News & Reviews

MOZART 250 is finally underway! This epic project launched at Wigmore Hall on 22 January with a tremendously well received musical portrait of the year 1765, and we are now looking forward to our ground-breaking ‘Mozart in London Festival Weekend’ at Milton Court, on 20-22 February.

Mozart came to London with his mother, father and sister in April 1764, and stayed for 15 months. During this time he composed his first three symphonies and his first concert aria, as well as several smaller works; even more significantly, he became steeped in a wide range of music – written by leading German, Italian and English composers of the day – which all contributed to the forging of his unique compositional voice.

Classical Opera’s ‘Mozart in London’ weekend incorporates four full-length concerts, a fortepiano recital exploring the young Mozart’s fascinating ‘Chelsea Notebooks’, and a series of talks by some of the leading experts in their field, including Cliff Eisen, Lucy Inglis, Daniel Snowman and David Vickers. There will be live foyer music, with performances of Mozart’s 6 sonatas for harpsichord and violin, K.10-15, which were dedicated to Queen Charlotte, and the concerts will include various contemporaneous readings, bringing the London of 1765 to vibrant life. An outstanding line-up of 10 singers will be taking part in these concerts, incorporating a company debut for the Romanian born Swiss soprano Ana Maria Labin – who recently made her debuts at La Scala, Milan and the Paris Opera – and welcome returns for former Associate Artists Rebecca Bottone, Sarah-Jane Brandon, Martene Grimson and Ben Johnson.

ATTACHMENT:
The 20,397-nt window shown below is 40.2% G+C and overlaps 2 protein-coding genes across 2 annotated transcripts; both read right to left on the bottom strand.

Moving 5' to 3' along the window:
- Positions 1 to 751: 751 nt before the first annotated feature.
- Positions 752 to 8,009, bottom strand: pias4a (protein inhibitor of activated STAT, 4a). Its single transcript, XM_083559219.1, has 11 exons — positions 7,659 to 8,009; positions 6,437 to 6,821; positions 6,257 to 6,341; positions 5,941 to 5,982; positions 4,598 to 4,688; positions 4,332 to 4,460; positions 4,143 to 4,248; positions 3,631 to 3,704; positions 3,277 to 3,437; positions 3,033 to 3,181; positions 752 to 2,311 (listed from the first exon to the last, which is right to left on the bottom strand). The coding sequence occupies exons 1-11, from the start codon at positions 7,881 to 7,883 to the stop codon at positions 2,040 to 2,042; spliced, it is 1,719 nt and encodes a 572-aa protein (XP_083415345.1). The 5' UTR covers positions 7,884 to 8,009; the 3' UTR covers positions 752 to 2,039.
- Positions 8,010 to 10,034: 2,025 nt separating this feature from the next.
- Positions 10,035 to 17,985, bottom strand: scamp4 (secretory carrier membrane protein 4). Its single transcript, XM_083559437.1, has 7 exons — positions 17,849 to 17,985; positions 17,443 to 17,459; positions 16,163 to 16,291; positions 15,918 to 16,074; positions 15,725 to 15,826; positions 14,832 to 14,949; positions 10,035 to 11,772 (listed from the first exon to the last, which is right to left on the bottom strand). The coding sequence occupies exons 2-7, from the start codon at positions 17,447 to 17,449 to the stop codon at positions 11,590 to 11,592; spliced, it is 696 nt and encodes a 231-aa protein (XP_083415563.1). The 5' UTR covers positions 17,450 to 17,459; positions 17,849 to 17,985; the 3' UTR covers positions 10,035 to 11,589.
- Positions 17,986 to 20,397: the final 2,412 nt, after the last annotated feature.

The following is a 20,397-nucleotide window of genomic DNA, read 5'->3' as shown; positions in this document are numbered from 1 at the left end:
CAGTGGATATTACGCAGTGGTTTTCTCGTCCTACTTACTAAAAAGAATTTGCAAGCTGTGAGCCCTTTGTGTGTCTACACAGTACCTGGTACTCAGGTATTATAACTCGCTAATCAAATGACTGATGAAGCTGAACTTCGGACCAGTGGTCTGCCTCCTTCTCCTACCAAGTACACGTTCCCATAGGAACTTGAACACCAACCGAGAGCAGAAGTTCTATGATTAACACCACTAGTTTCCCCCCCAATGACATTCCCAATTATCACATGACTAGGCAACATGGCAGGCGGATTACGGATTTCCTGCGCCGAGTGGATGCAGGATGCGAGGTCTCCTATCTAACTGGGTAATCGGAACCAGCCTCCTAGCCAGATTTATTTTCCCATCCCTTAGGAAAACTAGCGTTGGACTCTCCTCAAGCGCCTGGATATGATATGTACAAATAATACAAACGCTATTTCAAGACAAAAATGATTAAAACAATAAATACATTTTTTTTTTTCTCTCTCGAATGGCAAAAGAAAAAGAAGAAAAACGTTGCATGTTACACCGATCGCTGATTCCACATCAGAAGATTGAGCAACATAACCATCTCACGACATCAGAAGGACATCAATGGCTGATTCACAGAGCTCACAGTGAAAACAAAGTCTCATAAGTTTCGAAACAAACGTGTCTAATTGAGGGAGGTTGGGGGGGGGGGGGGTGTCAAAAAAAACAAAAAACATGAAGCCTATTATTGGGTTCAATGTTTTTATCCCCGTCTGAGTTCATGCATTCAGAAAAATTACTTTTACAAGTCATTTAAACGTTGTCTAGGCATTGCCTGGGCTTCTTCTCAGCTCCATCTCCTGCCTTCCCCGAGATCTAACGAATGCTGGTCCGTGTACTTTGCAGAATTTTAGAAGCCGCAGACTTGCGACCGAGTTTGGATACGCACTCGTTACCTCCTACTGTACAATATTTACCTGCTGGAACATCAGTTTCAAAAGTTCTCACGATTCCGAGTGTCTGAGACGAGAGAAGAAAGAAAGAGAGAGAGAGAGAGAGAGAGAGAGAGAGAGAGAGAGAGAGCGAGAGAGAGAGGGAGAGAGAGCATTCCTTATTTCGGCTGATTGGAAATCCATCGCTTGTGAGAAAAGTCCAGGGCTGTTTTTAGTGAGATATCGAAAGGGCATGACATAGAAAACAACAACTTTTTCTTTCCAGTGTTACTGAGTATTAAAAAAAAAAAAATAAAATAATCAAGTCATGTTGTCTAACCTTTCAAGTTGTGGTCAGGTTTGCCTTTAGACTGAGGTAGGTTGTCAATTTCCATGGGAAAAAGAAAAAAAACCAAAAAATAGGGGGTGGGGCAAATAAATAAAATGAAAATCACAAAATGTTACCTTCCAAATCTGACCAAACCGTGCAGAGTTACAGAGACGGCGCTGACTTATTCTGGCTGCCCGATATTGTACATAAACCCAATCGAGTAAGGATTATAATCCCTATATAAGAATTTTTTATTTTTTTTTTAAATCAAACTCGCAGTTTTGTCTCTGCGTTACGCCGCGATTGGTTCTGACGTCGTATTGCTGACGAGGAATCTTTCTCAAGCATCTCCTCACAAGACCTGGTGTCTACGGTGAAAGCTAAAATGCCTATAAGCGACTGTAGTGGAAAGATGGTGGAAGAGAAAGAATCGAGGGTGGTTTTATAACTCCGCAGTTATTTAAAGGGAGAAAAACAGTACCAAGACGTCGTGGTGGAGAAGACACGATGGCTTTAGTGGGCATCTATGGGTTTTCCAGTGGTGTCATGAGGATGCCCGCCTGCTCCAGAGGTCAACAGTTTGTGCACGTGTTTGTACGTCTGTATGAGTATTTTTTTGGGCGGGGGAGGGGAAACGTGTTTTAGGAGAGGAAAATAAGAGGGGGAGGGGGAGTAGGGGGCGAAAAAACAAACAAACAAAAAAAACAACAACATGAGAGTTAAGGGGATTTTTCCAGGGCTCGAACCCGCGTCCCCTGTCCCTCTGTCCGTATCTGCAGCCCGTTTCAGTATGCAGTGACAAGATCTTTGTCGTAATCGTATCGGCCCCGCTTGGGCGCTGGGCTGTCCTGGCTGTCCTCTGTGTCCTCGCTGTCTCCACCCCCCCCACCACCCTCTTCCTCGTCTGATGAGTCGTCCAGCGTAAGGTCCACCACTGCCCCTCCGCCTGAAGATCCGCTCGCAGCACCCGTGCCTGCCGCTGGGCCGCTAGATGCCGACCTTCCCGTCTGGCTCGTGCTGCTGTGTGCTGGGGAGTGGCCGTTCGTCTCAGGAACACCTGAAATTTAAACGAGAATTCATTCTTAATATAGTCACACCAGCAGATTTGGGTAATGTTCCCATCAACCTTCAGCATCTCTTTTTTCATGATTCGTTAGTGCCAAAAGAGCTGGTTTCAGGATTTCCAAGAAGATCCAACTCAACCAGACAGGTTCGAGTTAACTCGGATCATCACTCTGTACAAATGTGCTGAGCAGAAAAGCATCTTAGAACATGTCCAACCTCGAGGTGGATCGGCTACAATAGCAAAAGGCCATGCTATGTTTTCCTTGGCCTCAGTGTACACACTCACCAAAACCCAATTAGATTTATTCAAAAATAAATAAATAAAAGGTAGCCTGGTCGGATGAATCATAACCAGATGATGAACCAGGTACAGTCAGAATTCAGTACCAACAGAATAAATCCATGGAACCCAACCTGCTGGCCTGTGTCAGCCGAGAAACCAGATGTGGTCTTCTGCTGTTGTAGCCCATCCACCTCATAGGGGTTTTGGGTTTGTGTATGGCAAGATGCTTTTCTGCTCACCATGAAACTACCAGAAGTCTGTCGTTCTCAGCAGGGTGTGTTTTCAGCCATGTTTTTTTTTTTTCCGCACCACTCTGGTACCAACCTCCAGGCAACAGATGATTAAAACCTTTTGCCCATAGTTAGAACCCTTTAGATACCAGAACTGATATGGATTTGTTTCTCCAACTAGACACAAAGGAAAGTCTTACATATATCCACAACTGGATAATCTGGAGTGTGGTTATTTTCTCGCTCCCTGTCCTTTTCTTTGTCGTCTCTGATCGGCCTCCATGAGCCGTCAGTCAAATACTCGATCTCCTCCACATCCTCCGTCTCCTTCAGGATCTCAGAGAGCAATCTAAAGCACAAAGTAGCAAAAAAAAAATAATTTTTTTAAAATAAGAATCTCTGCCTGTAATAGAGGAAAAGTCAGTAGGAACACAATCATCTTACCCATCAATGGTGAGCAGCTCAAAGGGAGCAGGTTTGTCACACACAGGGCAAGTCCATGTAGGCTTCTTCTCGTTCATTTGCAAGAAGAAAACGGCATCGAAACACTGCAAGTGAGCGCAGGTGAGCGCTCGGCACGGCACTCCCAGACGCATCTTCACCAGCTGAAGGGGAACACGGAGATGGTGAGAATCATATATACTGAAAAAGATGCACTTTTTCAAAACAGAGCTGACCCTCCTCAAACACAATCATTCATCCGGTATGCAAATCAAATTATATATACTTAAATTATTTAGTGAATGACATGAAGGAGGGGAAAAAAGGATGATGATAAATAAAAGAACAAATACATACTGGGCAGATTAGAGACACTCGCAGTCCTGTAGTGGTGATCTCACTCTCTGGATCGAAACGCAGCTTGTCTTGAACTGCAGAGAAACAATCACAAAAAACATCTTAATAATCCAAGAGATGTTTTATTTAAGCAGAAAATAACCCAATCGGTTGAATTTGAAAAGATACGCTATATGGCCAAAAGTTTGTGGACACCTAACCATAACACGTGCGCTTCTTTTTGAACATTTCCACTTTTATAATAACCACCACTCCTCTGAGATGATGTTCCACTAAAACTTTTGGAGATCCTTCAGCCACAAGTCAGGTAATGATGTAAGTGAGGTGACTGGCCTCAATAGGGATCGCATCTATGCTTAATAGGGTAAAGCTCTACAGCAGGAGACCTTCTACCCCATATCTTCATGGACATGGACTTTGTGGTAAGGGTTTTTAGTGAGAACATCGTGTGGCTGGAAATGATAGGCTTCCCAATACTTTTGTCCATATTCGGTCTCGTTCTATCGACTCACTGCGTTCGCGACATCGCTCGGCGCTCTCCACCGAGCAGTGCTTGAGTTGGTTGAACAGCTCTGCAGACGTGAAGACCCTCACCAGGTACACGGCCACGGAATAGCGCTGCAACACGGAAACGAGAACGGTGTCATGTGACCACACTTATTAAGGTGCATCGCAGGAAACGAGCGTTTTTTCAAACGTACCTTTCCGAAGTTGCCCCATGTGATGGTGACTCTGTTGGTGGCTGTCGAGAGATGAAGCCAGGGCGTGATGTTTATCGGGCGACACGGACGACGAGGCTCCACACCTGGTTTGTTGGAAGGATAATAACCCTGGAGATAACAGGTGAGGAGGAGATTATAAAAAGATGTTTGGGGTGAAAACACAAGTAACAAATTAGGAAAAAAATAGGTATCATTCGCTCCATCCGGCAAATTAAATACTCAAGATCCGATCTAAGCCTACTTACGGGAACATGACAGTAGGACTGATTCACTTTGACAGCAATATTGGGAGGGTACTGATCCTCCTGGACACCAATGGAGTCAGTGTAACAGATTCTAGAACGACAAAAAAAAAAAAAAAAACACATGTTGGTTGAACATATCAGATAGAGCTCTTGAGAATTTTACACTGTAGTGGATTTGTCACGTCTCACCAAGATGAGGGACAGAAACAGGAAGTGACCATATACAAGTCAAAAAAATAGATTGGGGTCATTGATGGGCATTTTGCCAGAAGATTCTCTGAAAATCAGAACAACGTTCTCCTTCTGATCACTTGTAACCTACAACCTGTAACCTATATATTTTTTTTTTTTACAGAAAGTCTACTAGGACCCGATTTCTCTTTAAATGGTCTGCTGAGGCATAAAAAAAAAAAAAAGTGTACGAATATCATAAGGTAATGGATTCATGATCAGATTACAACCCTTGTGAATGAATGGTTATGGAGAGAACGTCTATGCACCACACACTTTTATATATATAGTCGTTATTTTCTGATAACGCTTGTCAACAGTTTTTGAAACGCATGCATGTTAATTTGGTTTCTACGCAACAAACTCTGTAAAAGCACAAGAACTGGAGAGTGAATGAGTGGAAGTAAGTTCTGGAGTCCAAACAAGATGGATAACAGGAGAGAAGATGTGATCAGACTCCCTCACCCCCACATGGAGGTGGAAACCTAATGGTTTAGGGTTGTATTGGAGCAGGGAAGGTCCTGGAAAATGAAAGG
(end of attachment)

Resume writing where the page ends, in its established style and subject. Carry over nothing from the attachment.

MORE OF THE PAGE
The weekend will feature a colourful array of music by a total of 15 composers, led by Mozart, his great friend and mentor Johann Christian Bach, and Thomas Arne. Much of the music by little-known composers such as Jonathan Battishill, Giovanni Pescetti, George Rush and Matteo Vento has not been performed since the 18th century. While the uninformed assumption might be that there is a good reason for this, we have actually been very pleasantly surprised by how good this music really is, as have our singers and players. The programme contains some real gems and genuine discoveries, and features a total of 48 arias and ensembles carefully chosen from well over 300 possible contenders.

This project also marks our debut at Milton Court, the acclaimed new concert hall which lies within a minute of the Barbican Centre. Its excellent acoustics and intimate scale lend themselves perfectly to this repertoire.

‘Mozart in London’ is the flagship project in MOZART 250’s opening season. It promises to be an exciting and revealing survey, containing a great deal of unexpectedly beautiful and enchanting music, and we very much hope that you can join us for these celebrations.



Mozart’s Keys

30 April, 7:30pm
Queen Elizabeth Hall

Mozart et Haydn á Londres

22 June, 8:30pm
La Seine Musicale, Paris

Mozart’s Czech Mates

14 July, 7:30pm
Wigmore Hall, London

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